Follow the journey of seven aspiring innovators as they navigate real-world intricacies to solve a knotty petty cash issue with Ninja Van’s regional teams.
Integrated Petty Cash Management System
Front row, from left to right: Tan Hui Min Grace (ESD), Kim Yuri (CSD), Chong Andrea (ESD), Aaron Reul Khoo Yi Xin (CSD)
Back row, from left to right: Soh Jun Hern (ESD), Jensen Seah Ee Song (ESD), Yusnoveri Calvin (CSD)
“Sometimes he’ll look in the mirror and go ‘what am I doing here’,” Grace reveals as the group bursts into a bout of laughter. Not naming names here, but we know that’s definitely Aaron (oops!). “He sings opera while coding too,” she continues. “A beautiful rendition of Les Misérables,” Jun Hern adds with a chuckle.
Well Grace, that’s what dedication and passion looks like. And it was indeed this fiery passion which propelled the team to complete one of the most ambitious Capstone projects yet.
From industry mentor to industry client
Our effervescent team of seven Engineering Systems and Design (ESD) and Computer Science and Design (CSD) students didn’t start with a concrete idea in mind. But they had a goal. They wanted to do something meaningful; something their industry partner could deploy. They wanted to take on a real-world project.
Their industry mentor Ninja Van (where Grace used to intern) was on board with the idea. But finding a topic to work on wasn’t easy.
“We definitely had to consider both Ninja Van’s business needs and our capstone requirements,” Grace explains, “and that was tricky to navigate at the start!” As such, the team met with various departments – from Finance to HR to Operations – before they finally found a sweet spot.
Thus, their first ‘client brief’ as a team was born. In 8 months, Grace, Andrea, Aaron, Yuri, Jensen, Jun Hern and Calvin would deliver an integrated Petty Cash Management System (PCMS) for their industry mentor-client.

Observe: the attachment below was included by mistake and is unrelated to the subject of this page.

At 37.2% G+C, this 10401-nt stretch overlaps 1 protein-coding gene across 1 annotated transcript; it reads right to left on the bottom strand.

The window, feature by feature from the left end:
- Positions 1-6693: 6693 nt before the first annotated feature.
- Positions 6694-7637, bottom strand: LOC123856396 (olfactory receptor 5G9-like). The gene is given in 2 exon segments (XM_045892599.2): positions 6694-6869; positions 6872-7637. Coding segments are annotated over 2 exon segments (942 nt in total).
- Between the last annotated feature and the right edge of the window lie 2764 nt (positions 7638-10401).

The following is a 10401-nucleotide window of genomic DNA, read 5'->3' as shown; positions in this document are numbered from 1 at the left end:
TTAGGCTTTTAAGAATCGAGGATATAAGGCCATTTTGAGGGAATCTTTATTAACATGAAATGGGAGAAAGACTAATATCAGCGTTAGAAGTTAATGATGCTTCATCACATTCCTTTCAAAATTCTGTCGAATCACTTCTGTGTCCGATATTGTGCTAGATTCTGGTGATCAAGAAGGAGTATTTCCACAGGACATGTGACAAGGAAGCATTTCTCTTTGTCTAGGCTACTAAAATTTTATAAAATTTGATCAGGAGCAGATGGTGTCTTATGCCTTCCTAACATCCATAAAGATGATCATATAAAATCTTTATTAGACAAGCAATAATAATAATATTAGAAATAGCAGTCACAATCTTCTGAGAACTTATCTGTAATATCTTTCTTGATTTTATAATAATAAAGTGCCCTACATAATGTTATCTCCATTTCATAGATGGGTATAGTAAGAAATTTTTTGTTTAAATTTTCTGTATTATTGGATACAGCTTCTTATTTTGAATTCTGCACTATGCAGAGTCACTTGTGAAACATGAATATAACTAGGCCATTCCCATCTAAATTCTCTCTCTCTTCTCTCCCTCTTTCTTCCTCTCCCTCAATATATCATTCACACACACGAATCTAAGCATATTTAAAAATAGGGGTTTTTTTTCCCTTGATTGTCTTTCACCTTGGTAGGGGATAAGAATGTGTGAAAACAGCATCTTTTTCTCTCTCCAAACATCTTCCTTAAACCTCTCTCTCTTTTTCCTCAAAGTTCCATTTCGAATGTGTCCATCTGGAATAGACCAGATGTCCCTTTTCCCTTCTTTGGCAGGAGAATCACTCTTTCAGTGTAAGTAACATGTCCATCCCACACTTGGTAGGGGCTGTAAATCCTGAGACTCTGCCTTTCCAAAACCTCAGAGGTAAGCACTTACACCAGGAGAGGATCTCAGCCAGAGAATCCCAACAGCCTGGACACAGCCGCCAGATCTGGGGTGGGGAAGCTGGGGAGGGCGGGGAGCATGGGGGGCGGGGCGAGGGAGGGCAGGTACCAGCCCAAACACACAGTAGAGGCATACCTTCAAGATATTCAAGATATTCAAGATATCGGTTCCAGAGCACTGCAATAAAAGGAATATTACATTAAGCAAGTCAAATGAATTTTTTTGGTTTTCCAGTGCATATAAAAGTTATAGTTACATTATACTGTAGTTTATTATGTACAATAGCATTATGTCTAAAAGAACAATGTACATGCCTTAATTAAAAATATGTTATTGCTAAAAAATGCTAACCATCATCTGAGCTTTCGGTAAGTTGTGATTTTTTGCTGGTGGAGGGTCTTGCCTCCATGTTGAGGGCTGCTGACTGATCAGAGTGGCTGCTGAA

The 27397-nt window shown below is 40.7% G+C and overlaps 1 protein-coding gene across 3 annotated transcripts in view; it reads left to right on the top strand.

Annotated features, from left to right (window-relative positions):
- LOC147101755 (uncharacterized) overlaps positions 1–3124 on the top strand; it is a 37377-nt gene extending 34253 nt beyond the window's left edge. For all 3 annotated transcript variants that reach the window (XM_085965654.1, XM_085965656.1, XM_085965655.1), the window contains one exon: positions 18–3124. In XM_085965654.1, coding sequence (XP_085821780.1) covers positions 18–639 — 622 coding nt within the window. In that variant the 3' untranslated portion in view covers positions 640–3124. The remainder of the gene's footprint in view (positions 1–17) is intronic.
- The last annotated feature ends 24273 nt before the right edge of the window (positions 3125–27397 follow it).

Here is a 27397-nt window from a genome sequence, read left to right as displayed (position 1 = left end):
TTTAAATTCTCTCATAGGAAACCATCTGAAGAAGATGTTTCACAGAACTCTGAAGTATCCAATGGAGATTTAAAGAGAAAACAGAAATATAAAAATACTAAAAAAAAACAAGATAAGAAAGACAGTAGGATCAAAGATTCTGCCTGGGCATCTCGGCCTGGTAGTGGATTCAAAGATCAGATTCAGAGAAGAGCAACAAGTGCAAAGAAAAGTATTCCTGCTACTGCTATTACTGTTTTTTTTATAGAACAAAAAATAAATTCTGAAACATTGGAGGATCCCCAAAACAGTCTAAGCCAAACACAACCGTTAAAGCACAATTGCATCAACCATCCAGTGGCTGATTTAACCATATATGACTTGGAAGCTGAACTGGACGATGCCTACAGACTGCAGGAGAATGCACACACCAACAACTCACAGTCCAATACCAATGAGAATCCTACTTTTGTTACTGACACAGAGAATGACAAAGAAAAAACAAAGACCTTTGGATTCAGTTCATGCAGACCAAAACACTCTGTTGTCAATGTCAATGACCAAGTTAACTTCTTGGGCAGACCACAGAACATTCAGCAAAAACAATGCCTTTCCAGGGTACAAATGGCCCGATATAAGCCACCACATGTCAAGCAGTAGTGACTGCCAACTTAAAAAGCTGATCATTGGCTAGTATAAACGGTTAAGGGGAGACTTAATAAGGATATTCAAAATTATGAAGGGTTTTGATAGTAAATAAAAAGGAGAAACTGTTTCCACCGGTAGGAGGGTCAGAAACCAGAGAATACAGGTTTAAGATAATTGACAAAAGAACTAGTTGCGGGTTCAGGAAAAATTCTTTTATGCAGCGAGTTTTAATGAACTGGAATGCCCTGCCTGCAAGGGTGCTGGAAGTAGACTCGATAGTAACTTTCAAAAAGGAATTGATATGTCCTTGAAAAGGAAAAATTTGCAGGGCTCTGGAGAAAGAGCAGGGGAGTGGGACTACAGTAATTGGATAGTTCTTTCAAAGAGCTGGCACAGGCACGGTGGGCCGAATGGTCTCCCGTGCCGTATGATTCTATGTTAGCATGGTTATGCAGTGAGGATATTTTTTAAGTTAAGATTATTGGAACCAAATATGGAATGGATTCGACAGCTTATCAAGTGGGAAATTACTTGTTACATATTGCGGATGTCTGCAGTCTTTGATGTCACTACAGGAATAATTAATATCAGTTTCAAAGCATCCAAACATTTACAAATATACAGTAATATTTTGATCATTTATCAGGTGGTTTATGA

A not-so-petty business
But wait. What’s petty cash?
For the unfamiliar, here’s a definition by Investopedia. It’s a small amount of company money, often kept on hand, to pay for minor or incidental expenses such as office supplies or employee reimbursements.
On its own, petty cash management may seem trivial. But when multiplied by the volume of claims and transactions, and the number of people, departments and time involved, it starts adding up. Throw in regional operations, and there’s a situation sizable enough to impact productivity and overall business finances.
That was what Ninja Van was dealing with.
Five different regions, one unified problem
Five of Ninja Van’s regional offices in Singapore, Malaysia, Indonesia, Thailand and the Philippines currently work with petty cash; each with their own way of managing their claims and funds.
“Some of them do it with Google applications, some with emails, some the old school way of pasting receipts on an A4 paper,” Aaron describes. “And some countries need to provide cash upfront while others reimburse the money later on in the cycle,” Calvin adds.
These differences might seem inconsequential at the country level, but for reconciliation at the regional level, it’s a real problem. Consolidation efforts are often tedious and time consuming, and manual methods make them vulnerable to human error.
That’s what makes the PCMS valuable.
“Essentially what we’re trying to do is streamline and standardise the entire claims process,” Jensen outlines, “from submitting to approving (claims), right up to trends and forecasts – we want the PCMS to cover all of that from end-to-end.”
Real-world project, real-world challenges
But before they started working on the system, there were hurdles for the team to clear.
First, there was the issue of standardisation. Since they were working with real employees, unifying their disparate processes meant that certain stakeholders’ workflows would be affected. And that was an intricate problem.
“We had to carefully distil their differences to arrive at a least common denominator so we don’t compromise too much on what everyone is doing now,” Andrea details. With this, Calvin has some sagely advice to offer, “This is the territory of business policy. Code can’t save you there.”
Laughter broke out across the room.
Second, delivering a real-world project meant that the system would have to handle real-world load. In this case, that was to be about 250,000 transactions per month. “We needed to make sure our system was robust and scalable, not something that will crash when several hundred thousands of receipts come in,” Aaron explains, “and that is quite a challenge from the coding perspective.”
Well, these challenges may have been tough, but as SUTD students, they know just what they have to do – roll up their sleeves and get going.
Welcome to the PCMS
The PCMS begins with an intuitive and user-friendly web application: a single point of entry across the board.